Simon Heans revisits the hopes of conversion from the early Nineties
Dr William Oddie will be known to many readers of this magazine. He played a prominent role in the last ‘bit of unpleasantness’, and then, having decided to take his leave, became the most informed commentator on the abortive scheme to get Anglican parishes accepted into Catholic dioceses, the so-called Roman Option, which is the title of a book he wrote about the whole episode. What may well be of interest to many of us now is that, according to an article he has written for the current edition of Faith magazine
His article is partly a comment on a piece Bishop Burnham did for The Catholic Herald in July in which he asked for ‘magnanimous gestures from our Catholic friends’ amongst whom he included ‘the Holy Father, who well understands our longing for unity’, and ‘the hierarchy of England and Wales.’ However, as Oddie reminds us, some of the latter were not that friendly last time round. He recalls Cardinal Hume’s volte face from describing the influx of Anglicans as ‘a big moment of grace… the conversion of England for which we have prayed all these years’ to the blanket condemnation of the policy of receiving whole parishes into communion subsequently issued by the Bishops’ Conference of England and Wales.
As Oddie adds somewhat ruefully, his own book, which highlighted the success of two convert parishes established in the archdiocese of Westminster, contributed to this sudden change of attitude since it exposed the Cardinal’s own inconsistency and ‘made him look weak.’ He concludes Anglo-Catholics will never trust our bishops again’.
‘How, then,’ asks, Oddie, ‘will the Church respond to the appeal of those Anglo-Catholic clergy who wish to bring their people with them?’ His answer is encouraging: ‘It is possible that this time Rome will not allow the negativity emanating from some liberal bishops in England’ to rule out a corporate solution to our problem. Borrowing from some speculations of Damien Thompson of the Herald and The Daily Telegraph, he sketches the following scenario:
1 Rome will set up an Apostolic Administration under a Catholic bishop for former Anglican priests and parishioners; 2 These ex-Anglicans will form an organisation ‘called something like the Fellowship of St Gregory the Great’; 3 Some of these parishes will still have their church buildings, others will be worshipping elsewhere; 4 Some will be parishes using parts of the BCP as in Anglican Use American parishes; 5 Former Anglican priests will be fast-tracked through a programme of study. Marriage will be no bar to ordination but ‘no actively gay priest will be knowingly ordained, and this will be strictly enforced.’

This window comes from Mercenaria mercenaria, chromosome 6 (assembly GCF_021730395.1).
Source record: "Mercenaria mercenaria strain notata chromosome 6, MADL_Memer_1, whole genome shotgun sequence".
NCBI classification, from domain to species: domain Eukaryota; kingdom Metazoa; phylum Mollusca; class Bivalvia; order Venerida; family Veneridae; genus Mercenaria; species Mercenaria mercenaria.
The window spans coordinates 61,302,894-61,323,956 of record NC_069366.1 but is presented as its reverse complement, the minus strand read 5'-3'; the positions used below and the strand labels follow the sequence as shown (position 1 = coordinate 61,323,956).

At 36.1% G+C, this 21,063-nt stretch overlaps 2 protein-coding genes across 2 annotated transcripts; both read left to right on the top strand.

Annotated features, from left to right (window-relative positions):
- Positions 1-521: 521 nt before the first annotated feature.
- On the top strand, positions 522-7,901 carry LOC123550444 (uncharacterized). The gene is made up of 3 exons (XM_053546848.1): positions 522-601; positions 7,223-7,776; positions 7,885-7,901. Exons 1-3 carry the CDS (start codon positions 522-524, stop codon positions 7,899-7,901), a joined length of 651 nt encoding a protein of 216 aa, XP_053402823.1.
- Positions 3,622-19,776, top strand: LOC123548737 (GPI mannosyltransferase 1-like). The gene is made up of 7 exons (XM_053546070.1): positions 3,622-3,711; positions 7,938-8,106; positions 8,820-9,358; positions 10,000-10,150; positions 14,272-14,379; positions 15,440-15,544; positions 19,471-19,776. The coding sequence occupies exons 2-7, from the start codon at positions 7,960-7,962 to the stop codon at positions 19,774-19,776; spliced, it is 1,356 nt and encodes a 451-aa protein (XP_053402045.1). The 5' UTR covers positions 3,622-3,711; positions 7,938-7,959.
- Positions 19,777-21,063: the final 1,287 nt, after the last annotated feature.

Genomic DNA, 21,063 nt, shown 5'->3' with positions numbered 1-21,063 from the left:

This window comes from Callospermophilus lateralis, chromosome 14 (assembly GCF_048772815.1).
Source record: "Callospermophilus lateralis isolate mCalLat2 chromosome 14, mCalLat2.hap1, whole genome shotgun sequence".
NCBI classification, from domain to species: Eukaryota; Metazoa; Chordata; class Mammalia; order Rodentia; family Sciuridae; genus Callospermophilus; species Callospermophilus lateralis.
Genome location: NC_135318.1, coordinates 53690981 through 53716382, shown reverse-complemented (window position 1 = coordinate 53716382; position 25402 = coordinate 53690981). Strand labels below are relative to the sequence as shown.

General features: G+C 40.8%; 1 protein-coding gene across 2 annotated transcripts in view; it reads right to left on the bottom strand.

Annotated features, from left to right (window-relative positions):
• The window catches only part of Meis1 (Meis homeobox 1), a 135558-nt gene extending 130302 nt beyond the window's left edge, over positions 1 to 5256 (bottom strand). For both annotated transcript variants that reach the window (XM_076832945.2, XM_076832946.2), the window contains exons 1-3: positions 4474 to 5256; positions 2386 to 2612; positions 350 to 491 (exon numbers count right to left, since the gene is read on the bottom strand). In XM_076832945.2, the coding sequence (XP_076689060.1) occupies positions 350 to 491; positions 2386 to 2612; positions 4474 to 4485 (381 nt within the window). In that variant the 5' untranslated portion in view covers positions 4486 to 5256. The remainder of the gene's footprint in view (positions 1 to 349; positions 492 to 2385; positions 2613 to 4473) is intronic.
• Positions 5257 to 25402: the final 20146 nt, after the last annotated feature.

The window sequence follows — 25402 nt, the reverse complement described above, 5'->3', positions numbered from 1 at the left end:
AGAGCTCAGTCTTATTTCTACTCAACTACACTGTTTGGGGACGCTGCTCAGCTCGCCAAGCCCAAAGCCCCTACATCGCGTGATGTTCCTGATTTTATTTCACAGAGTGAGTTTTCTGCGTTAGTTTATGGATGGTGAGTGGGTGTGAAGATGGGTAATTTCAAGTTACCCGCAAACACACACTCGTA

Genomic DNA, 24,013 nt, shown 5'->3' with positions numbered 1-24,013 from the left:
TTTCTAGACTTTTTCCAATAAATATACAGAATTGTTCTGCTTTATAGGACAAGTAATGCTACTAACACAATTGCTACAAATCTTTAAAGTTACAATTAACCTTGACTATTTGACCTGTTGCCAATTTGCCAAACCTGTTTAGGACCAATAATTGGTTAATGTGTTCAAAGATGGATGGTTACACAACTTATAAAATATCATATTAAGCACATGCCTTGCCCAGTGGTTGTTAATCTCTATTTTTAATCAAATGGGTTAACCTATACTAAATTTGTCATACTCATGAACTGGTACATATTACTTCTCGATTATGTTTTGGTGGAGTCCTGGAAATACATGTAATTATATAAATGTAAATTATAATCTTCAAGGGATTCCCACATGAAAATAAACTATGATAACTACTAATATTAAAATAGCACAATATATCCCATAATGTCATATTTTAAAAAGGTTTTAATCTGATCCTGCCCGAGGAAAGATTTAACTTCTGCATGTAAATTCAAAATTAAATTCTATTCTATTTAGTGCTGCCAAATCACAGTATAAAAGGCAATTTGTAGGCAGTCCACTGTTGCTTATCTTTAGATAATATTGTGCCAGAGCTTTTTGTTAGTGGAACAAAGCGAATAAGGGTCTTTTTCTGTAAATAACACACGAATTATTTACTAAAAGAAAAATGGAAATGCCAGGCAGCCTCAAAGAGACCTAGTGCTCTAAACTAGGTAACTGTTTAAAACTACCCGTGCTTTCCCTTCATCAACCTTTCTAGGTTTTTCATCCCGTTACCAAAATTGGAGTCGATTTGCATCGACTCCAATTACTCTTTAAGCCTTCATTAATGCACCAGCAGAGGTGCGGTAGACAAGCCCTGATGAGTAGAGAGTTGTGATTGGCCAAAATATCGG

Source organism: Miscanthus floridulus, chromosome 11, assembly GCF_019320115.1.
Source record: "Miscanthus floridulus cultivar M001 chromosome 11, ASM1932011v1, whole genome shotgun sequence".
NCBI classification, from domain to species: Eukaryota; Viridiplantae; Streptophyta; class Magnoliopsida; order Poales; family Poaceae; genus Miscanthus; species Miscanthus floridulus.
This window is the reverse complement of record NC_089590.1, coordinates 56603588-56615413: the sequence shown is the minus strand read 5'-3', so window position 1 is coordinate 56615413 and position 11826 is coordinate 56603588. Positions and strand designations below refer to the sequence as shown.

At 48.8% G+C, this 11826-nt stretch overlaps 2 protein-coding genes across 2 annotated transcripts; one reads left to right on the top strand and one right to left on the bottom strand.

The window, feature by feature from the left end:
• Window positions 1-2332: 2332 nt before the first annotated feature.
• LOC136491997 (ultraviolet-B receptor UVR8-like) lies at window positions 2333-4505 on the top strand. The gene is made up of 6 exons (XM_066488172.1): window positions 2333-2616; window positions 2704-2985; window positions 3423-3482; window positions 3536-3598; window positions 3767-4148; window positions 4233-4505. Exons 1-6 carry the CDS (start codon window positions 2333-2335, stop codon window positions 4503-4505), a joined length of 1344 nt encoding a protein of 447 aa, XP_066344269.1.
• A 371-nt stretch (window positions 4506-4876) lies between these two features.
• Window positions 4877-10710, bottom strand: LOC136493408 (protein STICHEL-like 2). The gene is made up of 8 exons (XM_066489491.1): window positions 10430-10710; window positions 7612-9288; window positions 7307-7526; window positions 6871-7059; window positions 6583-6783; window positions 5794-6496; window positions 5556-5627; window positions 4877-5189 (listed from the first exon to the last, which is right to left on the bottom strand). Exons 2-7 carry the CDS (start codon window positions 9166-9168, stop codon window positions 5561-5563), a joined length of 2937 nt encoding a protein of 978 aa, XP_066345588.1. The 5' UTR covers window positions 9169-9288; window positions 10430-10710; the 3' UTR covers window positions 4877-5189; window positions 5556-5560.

A pipe dream? Oddie does not think so: “Thompson claims that his “guesses” are “informed”; my own information is that they are.’ But, as he says, ‘We have been here before.’ In order that the Roman Option has a happier outcome than on the last occasion it was contemplated, he urges that ‘”Rome”, or at least, that part of Rome keener on propagating the faith than on meaningless gestures of goodwill towards the disintegrating Anglicans (the Pontifical Council for Promoting Christian Unity are likely to oppose these concessions) should be proactive in supporting the scheme.’
And what will our bishops need to do in their turn? Two things, I think. First, follow the lead of the bishops of the Traditional Anglican Communion and solemnly sign up to the Catholic Catechism. And secondly, they must be ready to be reduced to the ranks of the presbyterate. I have heard it said that for one of our bishops such a sacrifice is unacceptable because inconsistent with an ‘ecclesial solution’ to our current difficulties. Of course if this is the case then we won’t even be able to take Step 1 as outlined above and the Roman Option will have failed again.